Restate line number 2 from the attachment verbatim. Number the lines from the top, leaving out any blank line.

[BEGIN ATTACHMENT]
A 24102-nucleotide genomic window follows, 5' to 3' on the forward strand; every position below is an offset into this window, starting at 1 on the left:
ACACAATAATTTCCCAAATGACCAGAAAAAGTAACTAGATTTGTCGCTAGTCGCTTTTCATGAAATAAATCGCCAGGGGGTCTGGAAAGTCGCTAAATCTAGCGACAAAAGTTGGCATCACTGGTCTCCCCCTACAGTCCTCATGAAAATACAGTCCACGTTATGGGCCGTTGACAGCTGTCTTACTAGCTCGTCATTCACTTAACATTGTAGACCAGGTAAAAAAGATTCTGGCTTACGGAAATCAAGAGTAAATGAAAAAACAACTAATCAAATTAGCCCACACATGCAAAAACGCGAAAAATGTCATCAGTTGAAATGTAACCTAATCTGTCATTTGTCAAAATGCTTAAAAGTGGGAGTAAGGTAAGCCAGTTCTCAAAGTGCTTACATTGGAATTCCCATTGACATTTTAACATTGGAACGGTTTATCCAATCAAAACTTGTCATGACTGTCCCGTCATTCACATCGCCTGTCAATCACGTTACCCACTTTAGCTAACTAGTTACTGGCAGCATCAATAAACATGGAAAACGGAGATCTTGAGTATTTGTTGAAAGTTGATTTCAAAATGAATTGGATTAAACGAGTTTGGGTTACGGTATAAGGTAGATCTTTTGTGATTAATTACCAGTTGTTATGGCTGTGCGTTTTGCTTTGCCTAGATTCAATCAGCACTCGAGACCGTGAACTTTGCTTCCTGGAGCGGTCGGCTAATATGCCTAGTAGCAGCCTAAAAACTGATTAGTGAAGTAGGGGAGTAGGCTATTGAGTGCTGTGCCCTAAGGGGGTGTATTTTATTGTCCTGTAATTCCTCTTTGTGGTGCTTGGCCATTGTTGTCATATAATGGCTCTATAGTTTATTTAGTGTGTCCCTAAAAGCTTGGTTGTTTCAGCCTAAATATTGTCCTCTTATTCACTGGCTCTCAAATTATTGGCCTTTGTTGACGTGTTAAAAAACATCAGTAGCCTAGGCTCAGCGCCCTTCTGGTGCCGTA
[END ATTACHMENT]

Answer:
ACACAATAATTTCCCAAATGACCAGAAAAAGTAACTAGATTTGTCGCTAGTCGCTTTTCATGAAATAAATCGCCAGGGGGTCTGGAAAGTCGCTAAATCTAGCGACAAAAGTTGGCATCACTGGTCTCCCCCTACAGTCCTCATGAAAATACAGTCCACGTTATGGGCCGTTGACAGCTGTCTTACTAGCTCGTCATTCACTTAACATTGTAGACCAGGTAAAAAAGATTCTGGCTTACGGAAATCAAGAGTAAATGAAAAAACAACTAATCAAATTAGCCCACACATGCAAAAACGCGAAAAATGTCATCAGTTGAAATGTAACCTAATCTGTCATTTGTCAAAATGCTTAAAAGTGGGAGTAAGGTAAGCCAGTTCTCAAAGTGCTTACATTGGAATTCCCATTGACATTTTAACATTGGAACGGTTTATCCAATCAAAACTTGTCATGACTGTCCCGTCATTCACATCGCCTGTCAATCACGTTACCCACTTTAGCTAACTAGTTACTGGCAGCATCAATAAACATGGAAAACGGAGATCTTGAGTATTTGTTGAAAGTTGATTTCAAAATGAATTGGATTAAACGAGTTTGGGTTACGGTATAAGGTAGATCTTTTGTGATTAATTACCAGTTGTTATGGCTGTGCGTTTTGCTTTGCCTAGATTCAATCAGCACTCGAGACCGTGAACTTTGCTTCCTGGAGCGGTCGGCTAATATGCCTAGTAGCAGCCTAAAAACTGATTAGTGAAGTAGGGGAGTAGGCTATTGAGTGCTGTGCCCTAAGGGGGTGTATTTTATTGTCCTGTAATTCCTCTTTGTGGTGCTTGGCCATTGTTGTCATATAATGGCTCTATAGTTTATTTAGTGTGTCCCTAAAAGCTTGGTTGTTTCAGCCTAAATATTGTCCTCTTATTCACTGGCTCTCAAATTATTGGCCTTTGTTGACGTGTTAAAAAACATCAGTAGCCTAGGCTCAGCGCCCTTCTGGTGCCGTA